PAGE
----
It's a public website, just go to it, you put your birthdate in, you put your anticipated income, click through, you can pick, type your doctors, all that stuff in. It's going to give you a whole bunch of plans here. It's going to be mostly UPMC plans, but depending on where you're at in the state, that will change based on the network that's local to you. But you can do that yourself to at least get an idea because when I do it with clients, I mean it never fails, just go to the same website you're talking about but cast it up on the big screen in the conference room and when I get to the part where it shows the plans and the premiums, they're always shocked like, oh, that's not quite as scary as I thought it was. Because when you start taking a thousand dollars off the premium or $800 off the premium, all of a sudden it's a lot more affordable for people and they start considering making those moves, whether it's changing jobs, retiring, starting a business, all the things that the fear of unaffordable health insurance was keeping them from now seems approachable.

So just to button that up a little bit, what's the actual process for somebody if they wanted to move forward with that? Do they have to do a income audit every year? How does that work if they under or over their income? How does that work moving forward?

Jocelyn Wolf (13:55):

So you have to create a whole profile and give a lot of information. You have to provide documentation, verifying your income is what you say it is. So for example, if I'm retiring and I'm planning on just going off of social security and I'm retiring halfway through the year, I might use a pay stub that shows my income year to date to verify that that's what I earned and then I'm going to use what I'm collecting from social security and then I come up with my income for that year. And that's the other thing to bring up is it's for the income for the year you are in. So that's especially relevant to people who are retiring. They'll be like, well last year, last year, last year, no, no, no, just because you did your taxes last year. Now we have to estimate, we have to get an approximate as to what you're earning in this year. So if you're only working the three months into this year, only factoring that income. But in regards to your question is if you or underestimate if you have a change in income, you are supposed to let Penny know that you've had this change in income so it can be adjusted correctly. Also come tax time, you get a form called a 10 95 form. This form basically verifies your income matches with what you got in terms of a tax credit.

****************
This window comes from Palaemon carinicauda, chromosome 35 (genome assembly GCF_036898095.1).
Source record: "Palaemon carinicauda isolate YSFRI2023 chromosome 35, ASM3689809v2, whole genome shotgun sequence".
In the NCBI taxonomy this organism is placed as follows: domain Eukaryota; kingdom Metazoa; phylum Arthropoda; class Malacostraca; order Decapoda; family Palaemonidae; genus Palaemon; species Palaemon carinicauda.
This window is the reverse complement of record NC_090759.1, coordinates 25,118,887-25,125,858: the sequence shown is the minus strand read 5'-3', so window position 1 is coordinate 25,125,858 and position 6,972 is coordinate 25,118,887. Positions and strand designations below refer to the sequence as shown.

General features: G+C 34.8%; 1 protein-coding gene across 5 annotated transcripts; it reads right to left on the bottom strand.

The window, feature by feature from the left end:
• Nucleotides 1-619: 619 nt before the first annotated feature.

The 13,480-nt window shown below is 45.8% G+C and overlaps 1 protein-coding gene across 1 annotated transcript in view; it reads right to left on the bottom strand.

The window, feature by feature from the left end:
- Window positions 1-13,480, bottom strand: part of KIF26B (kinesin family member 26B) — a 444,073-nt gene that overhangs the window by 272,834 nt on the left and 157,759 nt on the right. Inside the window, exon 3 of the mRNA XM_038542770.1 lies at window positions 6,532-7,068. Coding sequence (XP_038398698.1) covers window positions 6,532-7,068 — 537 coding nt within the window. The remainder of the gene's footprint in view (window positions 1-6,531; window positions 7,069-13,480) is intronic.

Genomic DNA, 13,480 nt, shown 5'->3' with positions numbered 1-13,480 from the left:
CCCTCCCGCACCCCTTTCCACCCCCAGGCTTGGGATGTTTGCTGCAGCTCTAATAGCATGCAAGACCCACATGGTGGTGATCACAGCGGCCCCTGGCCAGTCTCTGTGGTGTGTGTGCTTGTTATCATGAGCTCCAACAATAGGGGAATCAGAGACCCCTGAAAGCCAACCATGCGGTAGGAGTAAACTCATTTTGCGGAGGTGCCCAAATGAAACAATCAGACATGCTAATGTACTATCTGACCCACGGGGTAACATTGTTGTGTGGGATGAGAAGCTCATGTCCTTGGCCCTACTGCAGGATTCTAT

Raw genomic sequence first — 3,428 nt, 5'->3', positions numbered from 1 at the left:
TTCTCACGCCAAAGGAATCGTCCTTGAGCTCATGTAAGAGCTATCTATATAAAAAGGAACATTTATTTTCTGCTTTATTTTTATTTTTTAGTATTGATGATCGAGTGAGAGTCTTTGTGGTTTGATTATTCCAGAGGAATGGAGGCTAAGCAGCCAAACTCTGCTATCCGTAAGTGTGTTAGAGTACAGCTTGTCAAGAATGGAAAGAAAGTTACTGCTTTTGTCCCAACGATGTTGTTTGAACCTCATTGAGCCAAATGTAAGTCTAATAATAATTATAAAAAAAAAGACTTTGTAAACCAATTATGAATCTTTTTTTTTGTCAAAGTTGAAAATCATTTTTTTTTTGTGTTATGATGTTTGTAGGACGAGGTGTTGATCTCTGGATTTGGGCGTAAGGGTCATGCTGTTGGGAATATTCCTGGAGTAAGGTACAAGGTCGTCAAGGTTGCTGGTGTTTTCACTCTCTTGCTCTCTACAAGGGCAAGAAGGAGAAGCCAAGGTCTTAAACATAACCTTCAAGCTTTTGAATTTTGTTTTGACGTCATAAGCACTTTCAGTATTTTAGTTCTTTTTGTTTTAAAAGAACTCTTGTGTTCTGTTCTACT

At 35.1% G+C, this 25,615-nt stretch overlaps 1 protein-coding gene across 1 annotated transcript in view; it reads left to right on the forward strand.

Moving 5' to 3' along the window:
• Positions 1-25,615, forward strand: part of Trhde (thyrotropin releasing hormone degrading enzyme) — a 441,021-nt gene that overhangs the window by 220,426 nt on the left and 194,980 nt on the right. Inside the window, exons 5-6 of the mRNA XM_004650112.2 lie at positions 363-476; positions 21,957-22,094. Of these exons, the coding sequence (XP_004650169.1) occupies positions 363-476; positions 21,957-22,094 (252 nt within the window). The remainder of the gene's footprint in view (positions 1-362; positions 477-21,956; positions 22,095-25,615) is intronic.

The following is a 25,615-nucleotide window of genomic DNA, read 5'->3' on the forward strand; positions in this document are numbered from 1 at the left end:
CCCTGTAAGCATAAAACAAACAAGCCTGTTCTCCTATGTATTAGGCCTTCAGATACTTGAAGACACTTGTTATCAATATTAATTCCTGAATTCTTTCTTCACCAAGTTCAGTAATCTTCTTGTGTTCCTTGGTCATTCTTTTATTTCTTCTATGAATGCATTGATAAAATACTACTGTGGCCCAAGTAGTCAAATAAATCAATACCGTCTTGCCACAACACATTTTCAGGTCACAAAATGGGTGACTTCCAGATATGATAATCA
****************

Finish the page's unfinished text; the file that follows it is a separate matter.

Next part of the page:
If I said my income was much lower than it ended up being and I never told Penny and had it adjusted halfway through the year or whatever come tax time, I will owe that back.

Rick Luchini (15:23):

I've seen it where people don't think about some things that they're counting, well, I sold a building or whatever it was, they could count capital gains and all that stuff. They're not viewing that as income, but when it actually comes time to fill out your taxes, penny views it as income and now all of a sudden you've got to pay back a lot of those tax credits. I've also seen people overestimate to be safe, so they pay a higher premium throughout the year and then when they file their taxes didn't go over that number, they might get a little bit of a tax return. On top of that is maybe a safer way to do it if you're not positive. If you have different income streams and I don't know this, do you assist with that side of it or are you helping curate and pick the plants best for them? Are you actually going through and helping them apply and collect the documentation that they need to prove their income and that sort of stuff?

Jocelyn Wolf (16:26):

Yes, I'll go through and help, I mean help them apply and take care of that whole process and service. Any questions after any tax related questions when it comes to that form, filing your taxes, all that that has to go to?

Rick Luchini (16:39):